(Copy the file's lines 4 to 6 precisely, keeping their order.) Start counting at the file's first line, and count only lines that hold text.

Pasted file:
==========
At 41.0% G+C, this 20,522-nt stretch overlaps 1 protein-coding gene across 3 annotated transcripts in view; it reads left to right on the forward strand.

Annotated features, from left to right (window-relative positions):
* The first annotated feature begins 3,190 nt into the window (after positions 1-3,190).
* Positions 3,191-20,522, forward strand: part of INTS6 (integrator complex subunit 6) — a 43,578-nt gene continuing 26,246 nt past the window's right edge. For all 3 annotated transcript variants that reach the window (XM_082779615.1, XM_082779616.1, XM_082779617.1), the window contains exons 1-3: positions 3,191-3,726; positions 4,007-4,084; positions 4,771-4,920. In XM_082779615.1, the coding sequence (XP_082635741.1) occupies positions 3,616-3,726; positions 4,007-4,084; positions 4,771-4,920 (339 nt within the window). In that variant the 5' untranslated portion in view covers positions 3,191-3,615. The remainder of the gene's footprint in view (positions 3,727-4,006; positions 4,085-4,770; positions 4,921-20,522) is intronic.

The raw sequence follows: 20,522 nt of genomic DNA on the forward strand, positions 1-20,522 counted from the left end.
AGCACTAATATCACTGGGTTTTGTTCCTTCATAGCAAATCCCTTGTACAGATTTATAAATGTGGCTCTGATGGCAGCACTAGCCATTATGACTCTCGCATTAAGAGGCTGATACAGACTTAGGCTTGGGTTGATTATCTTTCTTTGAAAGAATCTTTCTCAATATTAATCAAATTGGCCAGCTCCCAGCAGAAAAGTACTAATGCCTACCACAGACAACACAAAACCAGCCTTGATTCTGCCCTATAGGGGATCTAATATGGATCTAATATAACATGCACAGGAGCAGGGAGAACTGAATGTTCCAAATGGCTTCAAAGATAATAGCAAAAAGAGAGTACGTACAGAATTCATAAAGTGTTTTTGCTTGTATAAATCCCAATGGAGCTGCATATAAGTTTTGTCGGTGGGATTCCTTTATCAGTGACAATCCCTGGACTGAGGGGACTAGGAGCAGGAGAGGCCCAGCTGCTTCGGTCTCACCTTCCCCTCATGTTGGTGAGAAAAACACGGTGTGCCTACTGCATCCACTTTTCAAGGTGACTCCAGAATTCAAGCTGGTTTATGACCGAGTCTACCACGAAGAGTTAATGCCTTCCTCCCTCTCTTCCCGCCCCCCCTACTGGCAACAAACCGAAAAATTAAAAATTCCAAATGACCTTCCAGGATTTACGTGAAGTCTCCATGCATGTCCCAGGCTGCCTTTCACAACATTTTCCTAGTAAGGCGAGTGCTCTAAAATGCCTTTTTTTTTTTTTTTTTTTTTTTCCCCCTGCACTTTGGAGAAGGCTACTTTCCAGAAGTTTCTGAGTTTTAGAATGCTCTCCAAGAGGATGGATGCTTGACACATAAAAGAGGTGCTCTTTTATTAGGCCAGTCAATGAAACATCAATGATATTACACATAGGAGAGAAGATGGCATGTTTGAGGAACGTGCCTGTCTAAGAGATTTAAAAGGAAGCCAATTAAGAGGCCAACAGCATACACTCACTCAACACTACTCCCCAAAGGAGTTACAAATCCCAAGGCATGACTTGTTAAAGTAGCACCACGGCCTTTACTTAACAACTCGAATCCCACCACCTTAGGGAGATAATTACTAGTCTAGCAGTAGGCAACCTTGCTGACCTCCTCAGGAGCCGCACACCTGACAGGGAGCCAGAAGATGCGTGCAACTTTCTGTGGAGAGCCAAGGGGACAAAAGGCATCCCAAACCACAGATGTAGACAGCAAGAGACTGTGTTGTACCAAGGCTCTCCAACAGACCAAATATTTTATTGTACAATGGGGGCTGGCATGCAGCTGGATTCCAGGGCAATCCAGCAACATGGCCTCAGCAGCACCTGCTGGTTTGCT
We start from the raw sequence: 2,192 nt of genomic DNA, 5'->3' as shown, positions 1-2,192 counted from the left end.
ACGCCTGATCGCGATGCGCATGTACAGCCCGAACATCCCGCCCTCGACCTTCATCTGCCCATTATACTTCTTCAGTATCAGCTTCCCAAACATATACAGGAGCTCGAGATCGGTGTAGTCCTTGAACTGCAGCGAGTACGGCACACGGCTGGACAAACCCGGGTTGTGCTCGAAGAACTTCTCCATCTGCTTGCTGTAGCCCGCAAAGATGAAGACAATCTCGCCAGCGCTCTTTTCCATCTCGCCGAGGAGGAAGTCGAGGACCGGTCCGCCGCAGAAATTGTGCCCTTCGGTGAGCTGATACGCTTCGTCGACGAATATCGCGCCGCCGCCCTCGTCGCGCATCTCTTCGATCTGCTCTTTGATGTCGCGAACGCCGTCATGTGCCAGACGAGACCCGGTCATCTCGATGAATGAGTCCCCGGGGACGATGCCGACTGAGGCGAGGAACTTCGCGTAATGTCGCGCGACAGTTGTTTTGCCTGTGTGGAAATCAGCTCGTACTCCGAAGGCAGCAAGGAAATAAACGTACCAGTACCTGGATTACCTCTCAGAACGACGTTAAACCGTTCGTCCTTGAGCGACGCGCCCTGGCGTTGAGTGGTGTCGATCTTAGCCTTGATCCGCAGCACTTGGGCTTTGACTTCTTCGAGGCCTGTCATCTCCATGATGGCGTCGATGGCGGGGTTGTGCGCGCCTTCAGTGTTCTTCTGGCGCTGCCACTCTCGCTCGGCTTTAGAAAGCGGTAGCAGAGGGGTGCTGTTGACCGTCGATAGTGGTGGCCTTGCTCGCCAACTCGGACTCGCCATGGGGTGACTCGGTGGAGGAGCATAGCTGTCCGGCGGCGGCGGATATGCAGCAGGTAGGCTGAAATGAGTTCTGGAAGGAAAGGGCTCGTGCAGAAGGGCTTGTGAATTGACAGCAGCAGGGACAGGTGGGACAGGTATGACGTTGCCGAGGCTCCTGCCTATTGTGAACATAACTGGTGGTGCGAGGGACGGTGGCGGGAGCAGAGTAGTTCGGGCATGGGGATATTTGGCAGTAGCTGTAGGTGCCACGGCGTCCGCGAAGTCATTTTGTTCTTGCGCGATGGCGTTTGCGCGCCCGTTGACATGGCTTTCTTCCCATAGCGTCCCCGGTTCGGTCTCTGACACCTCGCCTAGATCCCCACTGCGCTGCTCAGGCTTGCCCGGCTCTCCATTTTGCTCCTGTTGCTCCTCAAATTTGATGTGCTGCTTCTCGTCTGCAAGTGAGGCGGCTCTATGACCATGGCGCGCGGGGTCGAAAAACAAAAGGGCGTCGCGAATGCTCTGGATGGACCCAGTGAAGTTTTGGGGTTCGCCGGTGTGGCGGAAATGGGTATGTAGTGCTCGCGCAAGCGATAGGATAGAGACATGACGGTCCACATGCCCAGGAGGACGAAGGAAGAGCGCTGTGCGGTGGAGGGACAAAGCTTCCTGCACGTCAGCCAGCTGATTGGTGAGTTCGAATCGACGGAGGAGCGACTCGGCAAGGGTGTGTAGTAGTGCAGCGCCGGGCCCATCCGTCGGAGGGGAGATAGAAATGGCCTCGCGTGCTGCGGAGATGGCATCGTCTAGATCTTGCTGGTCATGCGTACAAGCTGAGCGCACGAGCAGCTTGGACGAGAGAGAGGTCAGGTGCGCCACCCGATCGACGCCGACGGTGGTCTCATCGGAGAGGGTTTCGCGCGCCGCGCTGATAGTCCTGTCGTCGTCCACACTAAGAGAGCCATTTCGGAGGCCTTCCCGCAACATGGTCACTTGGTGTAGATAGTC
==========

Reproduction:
* Positions 3,191-20,522, forward strand: part of INTS6 (integrator complex subunit 6) — a 43,578-nt gene continuing 26,246 nt past the window's right edge. For all 3 annotated transcript variants that reach the window (XM_082779615.1, XM_082779616.1, XM_082779617.1), the window contains exons 1-3: positions 3,191-3,726; positions 4,007-4,084; positions 4,771-4,920. In XM_082779615.1, the coding sequence (XP_082635741.1) occupies positions 3,616-3,726; positions 4,007-4,084; positions 4,771-4,920 (339 nt within the window). In that variant the 5' untranslated portion in view covers positions 3,191-3,615. The remainder of the gene's footprint in view (positions 3,727-4,006; positions 4,085-4,770; positions 4,921-20,522) is intronic.

The raw sequence follows: 20,522 nt of genomic DNA on the forward strand, positions 1-20,522 counted from the left end.
AGCACTAATATCACTGGGTTTTGTTCCTTCATAGCAAATCCCTTGTACAGATTTATAAATGTGGCTCTGATGGCAGCACTAGCCATTATGACTCTCGCATTAAGAGGCTGATACAGACTTAGGCTTGGGTTGATTATCTTTCTTTGAAAGAATCTTTCTCAATATTAATCAAATTGGCCAGCTCCCAGCAGAAAAGTACTAATGCCTACCACAGACAACACAAAACCAGCCTTGATTCTGCCCTATAGGGGATCTAATATGGATCTAATATAACATGCACAGGAGCAGGGAGAACTGAATGTTCCAAATGGCTTCAAAGATAATAGCAAAAAGAGAGTACGTACAGAATTCATAAAGTGTTTTTGCTTGTATAAATCCCAATGGAGCTGCATATAAGTTTTGTCGGTGGGATTCCTTTATCAGTGACAATCCCTGGACTGAGGGGACTAGGAGCAGGAGAGGCCCAGCTGCTTCGGTCTCACCTTCCCCTCATGTTGGTGAGAAAAACACGGTGTGCCTACTGCATCCACTTTTCAAGGTGACTCCAGAATTCAAGCTGGTTTATGACCGAGTCTACCACGAAGAGTTAATGCCTTCCTCCCTCTCTTCCCGCCCCCCCTACTGGCAACAAACCGAAAAATTAAAAATTCCAAATGACCTTCCAGGATTTACGTGAAGTCTCCATGCATGTCCCAGGCTGCCTTTCACAACATTTTCCTAGTAAGGCGAGTGCTCTAAAATGCCTTTTTTTTTTTTTTTTTTTTTTTCCCCCTGCACTTTGGAGAAGGCTACTTTCCAGAAGTTTCTGAGTTTTAGAATGCTCTCCAAGAGGATGGATGCTTGACACATAAAAGAGGTGCTCTTTTATTAGGCCAGTCAATGAAACATCAATGATATTACACATAGGAGAGAAGATGGCATGTTTGAGGAACGTGCCTGTCTAAGAGATTTAAAAGGAAGCCAATTAAGAGGCCAACAGCATACACTCACTCAACACTACTCCCCAAAGGAGTTACAAATCCCAAGGCATGACTTGTTAAAGTAGCACCACGGCCTTTACTTAACAACTCGAATCCCACCACCTTAGGGAGATAATTACTAGTCTAGCAGTAGGCAACCTTGCTGACCTCCTCAGGAGCCGCACACCTGACAGGGAGCCAGAAGATGCGTGCAACTTTCTGTGGAGAGCCAAGGGGACAAAAGGCATCCCAAACCACAGATGTAGACAGCAAGAGACTGTGTTGTACCAAGGCTCTCCAACAGACCAAATATTTTATTGTACAATGGGGGCTGGCATGCAGCTGGATTCCAGGGCAATCCAGCAACATGGCCTCAGCAGCACCTGCTGGTTTGCT